CLINTON, Ky. -- The Clinton-Hickman County Ambulance Service fired John Snow one day after he was beaten up for allegedly posting pictures online of a local teenager's fatal car crash.
More than 100 people cheered when the agency's board announced the paramedic's termination Tuesday night.
The board heard emotional and tearful public comments for about 30 minutes before going into closed session for 90 minutes. The board members and ambulance executive director Paula Boaz came out to the parking lot to make the announcement.
"John Snow is no longer an employee of the Clinton-Hickman County Ambulance Service effective immediately," Boaz said. Chairman Bill Little said Boaz's decision was supported by the board.
Little and Boaz declined further comment, citing a state investigation into Snow in connection with the online posting of photos from other crashes.
Josh Smith, 16, of Clinton died May 20 in a wreck on Ky. 58. Several people in the community said Snow posted a photo of Smith's crash, taken with a cell phone, on MySpace.com along with a blog about his work as a paramedic. Snow, a 10-year employee, continued to work as a paramedic while under investigation by the Kentucky Board of Emergency Management Service over the previous online postings.
Lanetta Bodkin of Clinton, Josh Smith's aunt, was one of four people charged in Snow's assault on Monday. She was elated by Snow's termination.
"If they truly fired him, I'm so happy. It was worth going to jail for that," Bodkin said. "He has to know that this is not OK to do this."
Phillip Smith, Josh's father, also was charged in the assault. He and Bodkin, his sister, along with dozens of supporters, watched from the Hickman County High School parking lot across the street because they were barred from going within 300 yards of the ambulance service after the assault.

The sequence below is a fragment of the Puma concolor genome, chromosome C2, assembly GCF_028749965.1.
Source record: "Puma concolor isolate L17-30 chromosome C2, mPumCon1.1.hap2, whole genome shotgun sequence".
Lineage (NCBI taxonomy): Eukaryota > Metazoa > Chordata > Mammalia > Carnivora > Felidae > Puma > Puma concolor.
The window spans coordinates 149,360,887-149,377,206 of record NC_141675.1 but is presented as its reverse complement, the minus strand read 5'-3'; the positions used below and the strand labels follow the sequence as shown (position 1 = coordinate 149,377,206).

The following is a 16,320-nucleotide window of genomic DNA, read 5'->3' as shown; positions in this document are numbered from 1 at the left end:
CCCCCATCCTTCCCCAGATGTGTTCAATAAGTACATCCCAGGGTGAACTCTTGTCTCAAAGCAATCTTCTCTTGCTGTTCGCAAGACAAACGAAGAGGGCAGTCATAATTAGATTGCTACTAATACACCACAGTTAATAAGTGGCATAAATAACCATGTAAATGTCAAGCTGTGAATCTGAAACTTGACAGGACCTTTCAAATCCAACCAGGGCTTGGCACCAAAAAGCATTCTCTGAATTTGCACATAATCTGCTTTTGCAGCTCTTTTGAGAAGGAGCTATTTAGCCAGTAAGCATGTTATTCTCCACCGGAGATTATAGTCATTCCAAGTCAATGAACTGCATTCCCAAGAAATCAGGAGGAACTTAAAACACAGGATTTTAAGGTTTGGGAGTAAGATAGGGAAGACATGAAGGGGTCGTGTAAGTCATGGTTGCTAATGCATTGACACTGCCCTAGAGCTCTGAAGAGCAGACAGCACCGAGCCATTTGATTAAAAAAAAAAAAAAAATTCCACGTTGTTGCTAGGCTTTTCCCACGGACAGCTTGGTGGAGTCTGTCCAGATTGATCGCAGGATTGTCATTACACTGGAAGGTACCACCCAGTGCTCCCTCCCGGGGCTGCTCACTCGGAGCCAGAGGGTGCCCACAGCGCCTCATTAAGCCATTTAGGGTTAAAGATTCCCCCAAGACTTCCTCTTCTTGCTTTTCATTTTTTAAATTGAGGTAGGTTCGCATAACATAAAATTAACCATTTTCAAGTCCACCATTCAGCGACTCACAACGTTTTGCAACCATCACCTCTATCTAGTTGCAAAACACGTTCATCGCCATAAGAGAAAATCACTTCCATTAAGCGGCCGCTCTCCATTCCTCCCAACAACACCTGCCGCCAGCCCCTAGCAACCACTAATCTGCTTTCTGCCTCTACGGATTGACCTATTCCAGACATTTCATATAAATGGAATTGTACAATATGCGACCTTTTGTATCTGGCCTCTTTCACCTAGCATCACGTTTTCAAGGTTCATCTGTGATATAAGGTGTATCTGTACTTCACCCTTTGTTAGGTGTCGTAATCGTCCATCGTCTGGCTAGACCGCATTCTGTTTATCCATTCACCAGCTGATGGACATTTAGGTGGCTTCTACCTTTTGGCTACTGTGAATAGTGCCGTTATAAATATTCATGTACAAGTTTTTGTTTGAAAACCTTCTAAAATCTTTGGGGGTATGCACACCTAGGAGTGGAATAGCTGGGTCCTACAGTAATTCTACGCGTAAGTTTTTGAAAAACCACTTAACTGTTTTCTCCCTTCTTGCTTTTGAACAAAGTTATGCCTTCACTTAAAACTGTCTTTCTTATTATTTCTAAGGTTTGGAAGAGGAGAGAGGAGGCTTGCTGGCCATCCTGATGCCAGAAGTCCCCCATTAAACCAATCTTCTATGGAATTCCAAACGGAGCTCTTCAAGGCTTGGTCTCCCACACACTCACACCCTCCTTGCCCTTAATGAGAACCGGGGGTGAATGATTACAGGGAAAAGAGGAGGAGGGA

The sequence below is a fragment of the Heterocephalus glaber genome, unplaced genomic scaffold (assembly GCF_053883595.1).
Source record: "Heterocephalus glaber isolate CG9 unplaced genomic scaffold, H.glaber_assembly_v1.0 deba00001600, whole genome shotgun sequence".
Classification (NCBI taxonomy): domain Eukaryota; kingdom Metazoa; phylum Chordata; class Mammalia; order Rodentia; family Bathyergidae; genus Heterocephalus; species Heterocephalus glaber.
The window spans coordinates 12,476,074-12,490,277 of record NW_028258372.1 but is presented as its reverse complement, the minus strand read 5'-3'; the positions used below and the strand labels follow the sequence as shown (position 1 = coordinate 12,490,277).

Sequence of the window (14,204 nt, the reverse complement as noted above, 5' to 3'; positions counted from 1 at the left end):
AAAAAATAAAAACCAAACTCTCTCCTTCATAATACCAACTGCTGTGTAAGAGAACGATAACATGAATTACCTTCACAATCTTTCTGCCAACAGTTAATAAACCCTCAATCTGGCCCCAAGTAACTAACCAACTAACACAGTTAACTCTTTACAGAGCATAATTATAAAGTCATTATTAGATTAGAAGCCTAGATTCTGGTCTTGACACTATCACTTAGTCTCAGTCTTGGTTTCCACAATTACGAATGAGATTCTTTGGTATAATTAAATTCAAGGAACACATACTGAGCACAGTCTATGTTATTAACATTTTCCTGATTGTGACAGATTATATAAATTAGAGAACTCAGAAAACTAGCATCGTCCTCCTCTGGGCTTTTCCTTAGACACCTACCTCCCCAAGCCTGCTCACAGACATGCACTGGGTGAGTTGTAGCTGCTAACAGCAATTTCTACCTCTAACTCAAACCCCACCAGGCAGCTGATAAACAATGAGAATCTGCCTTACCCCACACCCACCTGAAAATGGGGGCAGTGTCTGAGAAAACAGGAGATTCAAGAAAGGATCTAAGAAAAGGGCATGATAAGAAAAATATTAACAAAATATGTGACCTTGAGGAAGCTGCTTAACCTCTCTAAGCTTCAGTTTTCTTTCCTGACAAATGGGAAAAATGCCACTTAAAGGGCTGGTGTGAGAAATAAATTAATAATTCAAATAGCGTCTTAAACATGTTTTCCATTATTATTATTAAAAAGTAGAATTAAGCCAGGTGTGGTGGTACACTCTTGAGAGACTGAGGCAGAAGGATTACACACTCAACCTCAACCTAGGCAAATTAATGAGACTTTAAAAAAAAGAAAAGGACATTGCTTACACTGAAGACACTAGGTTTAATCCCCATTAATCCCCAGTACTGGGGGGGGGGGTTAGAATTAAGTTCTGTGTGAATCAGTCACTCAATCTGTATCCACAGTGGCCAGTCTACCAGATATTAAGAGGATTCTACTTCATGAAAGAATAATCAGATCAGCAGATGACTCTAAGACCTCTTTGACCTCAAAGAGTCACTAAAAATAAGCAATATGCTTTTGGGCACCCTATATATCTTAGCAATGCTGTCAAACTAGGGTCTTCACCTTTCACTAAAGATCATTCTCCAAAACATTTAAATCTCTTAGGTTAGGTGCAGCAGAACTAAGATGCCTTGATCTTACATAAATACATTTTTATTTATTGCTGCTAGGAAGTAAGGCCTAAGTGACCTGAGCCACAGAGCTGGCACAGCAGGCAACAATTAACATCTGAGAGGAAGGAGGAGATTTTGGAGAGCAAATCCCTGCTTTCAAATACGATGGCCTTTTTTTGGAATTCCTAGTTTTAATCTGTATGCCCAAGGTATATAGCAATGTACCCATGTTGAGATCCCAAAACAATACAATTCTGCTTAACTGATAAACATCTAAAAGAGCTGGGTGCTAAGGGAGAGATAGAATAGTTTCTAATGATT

The elder Smith said Snow has caused a great deal of controversy, and his termination will "do the county good." He also holds no animosity toward Boaz.
"I don't blame her at all. I think she's done a great job with the ambulance service," Smith said. "I just hope no one else has to go through this. Burying a child is the hardest thing for a person to do, and I want others to be spared."
Bodkin said she had no regrets about taking part in the assault of Snow. She showed bruises on her left arm and across the knuckles on her left hand that she said was from the altercation. Bodkin said she and her husband drove to the ambulance service after she learned that her brother was already headed there to confront Snow.
"When I got there, there was a bunch of name calling and punches were being thrown," Bodkin said. "And then I hit (Snow) like I was a man. No, I don't regret it, because he deserved it. I didn't mind going to jail because I realize that if you play, you have to pay."
Snow was treated for minor injuries, Police Chief Tracy House said.
Smith, Bodkin and her husband, Anthony Bodkin, surrendered later Monday night at the Hickman County Detention Center, where they were charged with felony assault, House said. Ricky Omar was arrested Tuesday on the same charge. Clinton police and the Hickman County Sheriff's Department were continuing their investigation.
Smith and the Bodkinses were released earlier Tuesday on $2,000 unsecured bonds
House said he had not seen the online photos, but talked with several people who said they learned of the posting through third parties.
"There's a rumor, we haven't proved that point at this time," House said earlier on Tuesday.
During the comment portion of the board meeting, Darla Smith, Josh's mother, and many supporters demanded that Snow be fired. Others were vocal in wanting the assault charges dropped.
"He's caused too much heartache for my family," Darla Smith said. "I'm not a violent person, but I'm glad my husband got a piece of him. He had no business using a cell phone to take photos."
Boaz said that other officials were at the crash scene taking photos, and she had asked Snow to take photos of the entire crash scene. Boaz also told the crowd that Snow was allowed to work during the state investigation because her attorney advised her that Snow would have to be suspended with pay while awaiting the outcome, which was not economically feasible for the small ambulance service.
Sun reporter Amy Burroughs contributed to this report.